71

What two groups can conditions causing hypercoaguability be split into?

Acquired and Genetic

72

What are MI, immobilisation, tissue damage, cancer, prosthetic heart valves, DIC, heparin induced thrombocytopenia and antiphospholipid syndrome?

Acquired high risk hypercoaguable states

73

What are AF, cardiomyopathy, nephrotic syndrome, hyperoestrogenic states, oral contraceptive use, late pregnancy, sickle cell anaemia and smoking?

Lower risk aquired hypercoaguable states

74

Give three examples of genetic hypercoaguable states?

1. Factor V mutations
2. Defects in anticoagulant pathways - antithrombin III deficiency, protein C or S deficiency
3. Defects in fibrinolysis

75

What show lines of Zahn?

Arterial thrombi

76

What two areas do mural thrombi take place?

Ventricles (heart) - MI, arrhythmias
Aorta (aneurysms) - atheroma

77

What thrombi are laminated due to alternating pale (platelet and fibrin) and dark (RBC/WBC) bands?

Mural thrombi

78

What is the term for a venous thrombi evoking inflammation?

Phlebothrombitis

79

What thrombi is most important in DVT of calf?

Venous thrombi (phlebothromboses)

80

What are large vessel thrombi prone to do?

Embolise

81

What thrombi form reddish/blue casts and are adherent to the wall?

Venosu thrombi

82

Give four fates of thrombi?

1. Propagation proximally (small to large vessel)
2. Embolisation
3. Resolution (fibrinolysis)
4. Organisation (granulation tissue, recanalisation)

83

What is the term for a detached intravascular solid, liquid ot gaseous mass which is carried by the bloodstream to a site distant from the point of origin?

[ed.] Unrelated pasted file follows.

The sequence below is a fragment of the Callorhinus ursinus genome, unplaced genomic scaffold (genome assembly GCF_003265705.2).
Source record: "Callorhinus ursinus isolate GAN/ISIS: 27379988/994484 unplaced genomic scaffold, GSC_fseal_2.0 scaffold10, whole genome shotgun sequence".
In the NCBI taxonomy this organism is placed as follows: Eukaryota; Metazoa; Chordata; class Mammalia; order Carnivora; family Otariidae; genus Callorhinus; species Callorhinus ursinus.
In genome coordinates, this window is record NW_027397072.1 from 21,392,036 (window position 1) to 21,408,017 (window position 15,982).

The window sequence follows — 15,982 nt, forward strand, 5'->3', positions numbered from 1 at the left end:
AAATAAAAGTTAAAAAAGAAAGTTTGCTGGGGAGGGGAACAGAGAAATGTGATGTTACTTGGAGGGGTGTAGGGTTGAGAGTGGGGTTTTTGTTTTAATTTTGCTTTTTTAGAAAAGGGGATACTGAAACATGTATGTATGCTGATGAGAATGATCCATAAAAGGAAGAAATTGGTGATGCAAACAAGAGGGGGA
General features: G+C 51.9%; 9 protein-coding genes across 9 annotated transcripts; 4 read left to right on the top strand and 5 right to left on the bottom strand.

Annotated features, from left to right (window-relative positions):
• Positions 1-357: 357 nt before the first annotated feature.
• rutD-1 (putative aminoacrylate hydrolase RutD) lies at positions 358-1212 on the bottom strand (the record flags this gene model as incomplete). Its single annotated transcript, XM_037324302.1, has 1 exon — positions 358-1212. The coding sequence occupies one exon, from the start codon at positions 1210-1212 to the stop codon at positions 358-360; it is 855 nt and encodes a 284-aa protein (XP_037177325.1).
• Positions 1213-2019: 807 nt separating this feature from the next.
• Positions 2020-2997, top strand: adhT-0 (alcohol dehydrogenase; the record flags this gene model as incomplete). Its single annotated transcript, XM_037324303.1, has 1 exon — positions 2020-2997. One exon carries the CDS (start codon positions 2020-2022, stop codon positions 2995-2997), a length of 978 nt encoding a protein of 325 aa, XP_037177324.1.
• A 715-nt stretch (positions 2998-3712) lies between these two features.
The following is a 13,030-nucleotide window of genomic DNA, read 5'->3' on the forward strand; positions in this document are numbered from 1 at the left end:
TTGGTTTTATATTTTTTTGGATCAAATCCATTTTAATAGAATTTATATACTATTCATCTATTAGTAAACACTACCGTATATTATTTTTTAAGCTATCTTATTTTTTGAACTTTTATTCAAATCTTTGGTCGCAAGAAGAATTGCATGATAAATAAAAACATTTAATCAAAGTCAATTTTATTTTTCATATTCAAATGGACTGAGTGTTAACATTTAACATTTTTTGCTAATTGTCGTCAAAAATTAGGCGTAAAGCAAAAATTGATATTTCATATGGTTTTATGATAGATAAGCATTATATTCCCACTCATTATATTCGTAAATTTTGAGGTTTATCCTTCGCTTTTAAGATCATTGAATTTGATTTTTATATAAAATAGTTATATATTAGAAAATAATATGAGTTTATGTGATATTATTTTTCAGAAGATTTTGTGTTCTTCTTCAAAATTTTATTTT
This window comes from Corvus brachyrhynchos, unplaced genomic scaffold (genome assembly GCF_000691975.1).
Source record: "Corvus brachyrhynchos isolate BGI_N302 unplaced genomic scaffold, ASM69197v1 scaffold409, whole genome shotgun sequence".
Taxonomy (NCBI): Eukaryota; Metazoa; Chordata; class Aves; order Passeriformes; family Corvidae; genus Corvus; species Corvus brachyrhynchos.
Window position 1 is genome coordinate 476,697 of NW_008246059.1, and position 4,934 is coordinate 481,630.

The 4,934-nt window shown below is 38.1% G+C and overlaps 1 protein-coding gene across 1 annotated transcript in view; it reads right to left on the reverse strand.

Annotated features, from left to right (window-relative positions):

Embolism

84

Name a fluid embolism?

Amniotic fluid embolism

85

What travels via IVC to pulmonary circulation?

Pulmonary thromboembolism

86

What can cause acute sudden death vs. segmental infarction (red infarcts), contrast with white infarcts?

Pulmonary thrombo embolism

87

How would you describe wedge shaped infarcts?

Wedge-shaped and firm

88

What is it important to remember in relation to venous emboli?

They do not cause infarcts in peripheral arterial circulation unless, atrial/ventricular septal defect, paradoxical embolus

89

What kind of embolism follows major soft tissue trauma and major bone fractures?

Fat embolism

90

Give two steps/features of fat emboli?

1. Fatty marrow enters venules most globules arrest in lungs = dyspnoea
2. Some reach peripheral circulation = skin rashes, CNS confusion

91

What embolism can result from barotrauma (occurs in divers) and during delivery/abortion or iatrogenic?

Gas/air embolism

92

How are vessels occluded in gas/air embolism?

Frothy bubbles occlude major vessels e.g. pulmonary artery

93

What embolism causes DIC (Disseminated intravascular coagulation), marked oedema and is post-partum?

Amniotic fluid embolism

94

How do amniotic fluid embolisms work?

Amniotic fluid and debris enters torn veins and embolises to lungs

95

What is a prostaglandin rich fluid?

Amniotic fluid

96

What three disease patterns is arteriosclerosis a generic term for?

1. Atherosclerosis
2. Monckeberg Medial Calcific Sclerosis
3. Arteriosclerosis

97

What arteriosclerosis type occurs in >50 years and involes calcification of medium sized arteries?

Monckeberg Medial Calcific Sclerosis

98

What can an atherosclerosis, ischaemic encephalopathy lead to?

Dementia

99

What is the basic lesion in an atherosclerosis disease?

A plaque

100

What two things occur as plaque size increases in atherosclerosis?

1. Luminal diameter decreases
2. Blood flow reduces

101

In atherosclerosis, what is a cause of more easily ingested by macrophages, acts as cehmotactic factors for monocytes, increase monocyte adhesion, induce antibody response, directly damage endothelial and smooth muscle cells and inhibit macrophage motility and trapping?

Lipoprotein oxidation

102

During atherosclerosis, when hypercholesterolaemia persists, smooth muscle proliferation and collagen deposition convert the fatty streak into what?

A mature fibrofatty atheroma

103

Which area of the aorta typically displays severe atheroma?